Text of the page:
Uncover, raise heat to moderate, and stir in the salt and sugar. Cook for 30 to 40 minutes stirring frequently, until the onions have turned an even, deep, golden brown. Off heat, blend in the boiling liquid. Add the wine, and season to taste. Simmer partially covered for 30 to 40 minutes or more, skimming occasionally. Rounds of hard-toasted French bread see recipe following. Just before serving, stir in the cognac. Pour into a soup tureen or soup cups over the rounds of bread, and pass the cheese separately.

Place the bread in one layer in a roasting pan and bake in a preheated degree oven for about half an hour, until it is thoroughly dried out and lightly browned.

Olive oil or beef drippings A cut clove of garlic. Halfway through the baking, each side may be basted with a teaspoon of olive oil or beef drippings; and after baking, each piece may be rubbed with cut garlic. Brown under a hot broiler before serving.

A fireproof tureen or casserole or individual onion soup pots. Bring the soup to the boil and pour into the tureen or soup pots. Stir in the slivered cheese and grated onion. Float the rounds of toast on top of the soup, and spread the grated cheese over it. Sprinkle with the oil or butter.

Bake for 20 minutes in the oven, then set for a minute or two under a preheated broiler to brown the top lightly. Serve immediately. A final fillip to the preceding onion soup may be accomplished in the kitchen just before serving or by the server at the table. Just before serving the soup, lift up an edge of the crust with a fork and remove a ladleful of soup. In a thin stream of droplets, beat the soup into the egg yolk mixture with a fork.

Gradually beat in two more ladlefuls, which may be added more rapidly. Again lifting up the crust, pour the mixture back into the soup. Then reach in under the crust with the ladle and stir gently to blend the mixture into the rest of the soup. Fortunately, this soup is not confined to summer and fresh vegetables, for you can use canned navy beans or kidney beans, fresh or frozen string beans, and a fragrant dried basil.

Other vegetables in season may be added with the green beans as you wish, such as peas, diced zucchini, and green or red bell peppers. If available, 2 cups fresh white beans, and omit the navy beans farther on. An expensive roast of veal undergoes a group of variations, as does a whole roasting chicken, which finally appears with a boned breast and a corseting of pastry.

We hope you will enjoy the vegetable chapter as much as we do, because we have had fun with these recipes. Although there are a few of the classics, like pommes Anna and pommes duchesse, most of the recipes are originals that we have been working on for a number of years until we felt they were ripe for you and this volume. There are stuffed onions, stuffed cabbage, stuffed zucchini, and cold stuffed artichoke hearts. Again, most of the vegetable chapter is built on themes and variations, and is designed to engender the flow of your creative juices.

Two entirely new categories are the chapters on breads and pastry doughs and on charcuterie. These everyday staples in France were once considered luxury items here and, in fact, when you download them now in gourmet shops they are luxuries. But you can make them yourself with pride and pleasure and at a fraction of the cost. Until our editor, in her gentle but compelling way, suggested that we really owed it to our readers to include a recipe for French bread, we had no plans at all to tackle it.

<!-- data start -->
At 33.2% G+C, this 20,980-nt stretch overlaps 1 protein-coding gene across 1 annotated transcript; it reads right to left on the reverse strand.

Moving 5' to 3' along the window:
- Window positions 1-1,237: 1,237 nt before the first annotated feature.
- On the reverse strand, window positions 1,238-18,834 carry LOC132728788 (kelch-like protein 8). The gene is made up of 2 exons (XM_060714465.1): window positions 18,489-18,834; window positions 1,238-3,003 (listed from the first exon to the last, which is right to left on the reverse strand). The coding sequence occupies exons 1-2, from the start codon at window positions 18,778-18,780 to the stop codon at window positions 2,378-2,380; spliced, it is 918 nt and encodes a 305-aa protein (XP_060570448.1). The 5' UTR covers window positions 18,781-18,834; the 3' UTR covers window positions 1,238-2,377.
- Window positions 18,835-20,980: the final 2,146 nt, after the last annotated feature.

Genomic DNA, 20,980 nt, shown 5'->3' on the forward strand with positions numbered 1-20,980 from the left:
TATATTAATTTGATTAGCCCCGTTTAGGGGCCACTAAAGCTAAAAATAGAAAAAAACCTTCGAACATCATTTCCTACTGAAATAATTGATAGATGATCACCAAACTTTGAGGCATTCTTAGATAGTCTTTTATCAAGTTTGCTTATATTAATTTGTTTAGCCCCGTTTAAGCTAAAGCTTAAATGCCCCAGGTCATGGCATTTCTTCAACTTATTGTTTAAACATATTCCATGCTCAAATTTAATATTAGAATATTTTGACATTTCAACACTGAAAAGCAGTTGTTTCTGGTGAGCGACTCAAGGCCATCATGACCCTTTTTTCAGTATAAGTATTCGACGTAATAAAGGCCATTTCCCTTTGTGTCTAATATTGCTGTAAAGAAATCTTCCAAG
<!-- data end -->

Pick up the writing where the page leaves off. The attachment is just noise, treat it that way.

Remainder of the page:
Two years and some pounds of flour later, we had tried out all the home-style recipes for French bread we could find, we had two professional French textbooks on baking, we had learned many things about yeasts and doughs, yet our best effort, which was a type of peasant sourdough loaf, still had little to do with real French bread.

Fortunately those two years on the wrong road had been useful, because as soon as Professor Calvel started in, we knew what he was talking about, even though every step in the bread-making process was entirely different from anything we had heard of, read of, or seen. His dough was soft and sticky; he let it rise slowly twice, to triple its original volume—the dough must ripen to develop its natural flavor and proper texture.

Forming the dough into its long-loaf or round-loaf shapes was a fascinating process, and so logical; slashing the top of the risen loaves before sliding them into the oven was another special procedure.

This was a tremendously exciting day for us, as you can imagine. We now knew we could succeed, because we had seen and felt with our own hands so clearly where we had failed.

There remained the problem of working out the formula with American all-purpose bleached flour instead of the softer French unbleached flour. Although you can produce a presentable loaf without these two professional oven requirements, you will not get quite the high rise or quite the crust. Paul Child and his usual Yankee ingenuity solved the hot baking surface by lining the oven rack with red quarry tiles, which he heated up with the oven; he created a great burst of steam by placing a pan of water in the bottom of the oven, and dropping a red-hot brick into it.